TBIs can negatively affect self-regulation and executive functioning. Self-regulation refers to a person’s ability to manage behavior associated with stress and anxiety. For a person with TBI, this might entail difficulty waiting or taking turns; difficulty calming down; or feeling overwhelmed in new places. Executive functioning refers to higher-order brain functions associated with setting goals, organizing, remembering, following directions, and focusing attention. People with TBIs can become easily confused or forgetful; have difficulty learning new information; filling out forms; and using public transportation. Some have difficulty problem-solving, and others have problems with judgment and decision-making. After experiencing a TBI, people may have trouble keeping track of time, making plans, making sure to complete plans or assignments, applying previously learned information to solve problems, analyzing ideas, and looking for help or more information when needed.
Vulnerable Populations Are Particularly at Risk
People who are homeless are at high risk of acquiring a TBI: 50 to 80 percent of them have sustained at least one brain injury prior to homelessness, national statistics show. The DC rate is elevated as well. In 2010, 199 DC homeless individuals were surveyed and nearly two-thirds had a TBI. TBI may be a risk factor for becoming homeless, research shows. Homeless individuals are also at a higher risk of acquiring a TBI because they are more likely to be victimized by assault, experience trauma, and have substance use disorders that can cause falls.
A 2016 survey of 159 adult DC behavioral health clients found that approximately 50 percent had a history of TBI. Additionally, active-duty military personnel are at very high risk. Domestic violence survivors are also at high risk because “the head and face are among the most common targets of intimate assaults.” And finally, TBI is a common co-occurring disorder among people who are diagnosed with a major mental illness and who have a history of substance misuse and criminal justice involvement.
DC Residents with TBIs Are Not Getting the Services They Need, with Devastating Implications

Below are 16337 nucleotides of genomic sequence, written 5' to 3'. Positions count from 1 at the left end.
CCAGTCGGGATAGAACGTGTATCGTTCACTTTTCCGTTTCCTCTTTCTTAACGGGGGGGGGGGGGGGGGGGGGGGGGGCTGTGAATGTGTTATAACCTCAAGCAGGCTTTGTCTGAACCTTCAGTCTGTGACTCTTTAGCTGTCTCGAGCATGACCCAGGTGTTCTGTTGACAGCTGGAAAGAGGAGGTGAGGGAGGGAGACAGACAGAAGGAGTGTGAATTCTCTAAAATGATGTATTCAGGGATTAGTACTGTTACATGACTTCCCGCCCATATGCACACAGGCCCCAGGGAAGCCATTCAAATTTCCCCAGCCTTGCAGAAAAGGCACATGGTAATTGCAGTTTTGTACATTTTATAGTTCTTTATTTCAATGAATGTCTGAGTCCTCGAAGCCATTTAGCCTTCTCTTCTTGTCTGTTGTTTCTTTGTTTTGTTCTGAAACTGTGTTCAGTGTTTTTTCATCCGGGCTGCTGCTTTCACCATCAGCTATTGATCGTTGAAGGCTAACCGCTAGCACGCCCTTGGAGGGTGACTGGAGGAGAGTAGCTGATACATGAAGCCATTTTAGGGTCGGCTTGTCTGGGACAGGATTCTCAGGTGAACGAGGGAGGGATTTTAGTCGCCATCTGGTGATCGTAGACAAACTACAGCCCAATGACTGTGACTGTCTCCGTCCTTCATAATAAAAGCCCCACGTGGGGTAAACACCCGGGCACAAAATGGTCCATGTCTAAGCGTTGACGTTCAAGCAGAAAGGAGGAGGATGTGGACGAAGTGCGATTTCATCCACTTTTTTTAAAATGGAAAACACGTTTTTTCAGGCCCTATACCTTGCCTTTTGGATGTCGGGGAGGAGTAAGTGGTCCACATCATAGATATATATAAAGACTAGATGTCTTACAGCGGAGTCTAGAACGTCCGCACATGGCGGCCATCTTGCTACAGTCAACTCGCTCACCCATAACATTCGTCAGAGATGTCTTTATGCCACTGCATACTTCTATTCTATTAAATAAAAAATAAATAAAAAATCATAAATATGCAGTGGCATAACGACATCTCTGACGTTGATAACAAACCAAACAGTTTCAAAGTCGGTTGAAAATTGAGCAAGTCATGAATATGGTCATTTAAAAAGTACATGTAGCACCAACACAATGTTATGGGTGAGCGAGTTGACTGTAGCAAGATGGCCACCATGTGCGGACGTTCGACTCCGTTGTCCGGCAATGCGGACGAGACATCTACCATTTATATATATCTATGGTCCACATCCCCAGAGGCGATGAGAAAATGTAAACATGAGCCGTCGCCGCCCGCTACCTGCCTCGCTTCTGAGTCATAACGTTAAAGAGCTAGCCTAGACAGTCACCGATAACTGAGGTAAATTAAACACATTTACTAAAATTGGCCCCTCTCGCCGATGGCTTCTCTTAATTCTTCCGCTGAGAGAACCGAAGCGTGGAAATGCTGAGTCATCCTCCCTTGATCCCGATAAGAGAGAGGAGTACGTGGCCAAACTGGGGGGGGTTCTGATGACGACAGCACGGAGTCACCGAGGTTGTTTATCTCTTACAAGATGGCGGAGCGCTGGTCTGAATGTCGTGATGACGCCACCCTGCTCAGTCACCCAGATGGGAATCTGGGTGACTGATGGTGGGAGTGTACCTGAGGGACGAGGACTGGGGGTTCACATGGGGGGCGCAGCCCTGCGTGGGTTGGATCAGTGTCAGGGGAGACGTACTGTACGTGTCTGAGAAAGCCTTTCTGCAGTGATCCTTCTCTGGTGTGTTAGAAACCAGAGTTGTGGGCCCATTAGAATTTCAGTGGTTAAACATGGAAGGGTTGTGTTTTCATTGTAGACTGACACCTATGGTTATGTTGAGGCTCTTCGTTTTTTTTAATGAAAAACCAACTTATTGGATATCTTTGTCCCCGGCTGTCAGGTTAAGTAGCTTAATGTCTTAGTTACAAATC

Right now, DC behavioral health providers generally do not screen, identify, or treat the symptoms of TBI because TBI is not an official billable diagnosis in DC’s behavioral health system, and there is no system to train mental health providers. Community-based providers cannot receive payment for services provided to treat TBI, whether it is a standalone diagnosis or co-occurring disorder. This results in DC residents with TBIs not getting the care that they need. The new investment of $698,000 to allow some outpatient providers to offer enhanced services for both TBIs as well as autism spectrum disorders is a great first step, but more funding is needed to reach all residents in need.
The lack of services has terrible implications for individuals with TBI. Research has found that people with cognitive impairments like TBI may be falsely considered non-compliant and then get expelled from programs because these impairments prevent them from fully participating in the services. Or sometimes they are banned from sites because of “disruptive behavior or failure to comply with prescribed treatments.”8 To the untrained eye, problems with executive functioning can look like lack of motivation, laziness, disregard for others, and a reluctance to engage in social activities. Given that a 2010 survey of 12 DC homeless service providers found that only one provider had received any training on TBIs, it is likely that many homeless individuals with TBI are being excluded from mainstream homeless services.
DHCF needs to create a path forward for DBH-certified provider organizations to be among the providers allowed to offer these services. We also encourage DHCF to consult with stakeholders about proposed rules and move forward expeditiously with issuing formal rules to allow these services to become available.
Thank you for the opportunity to testify, and I’m happy to answer any questions.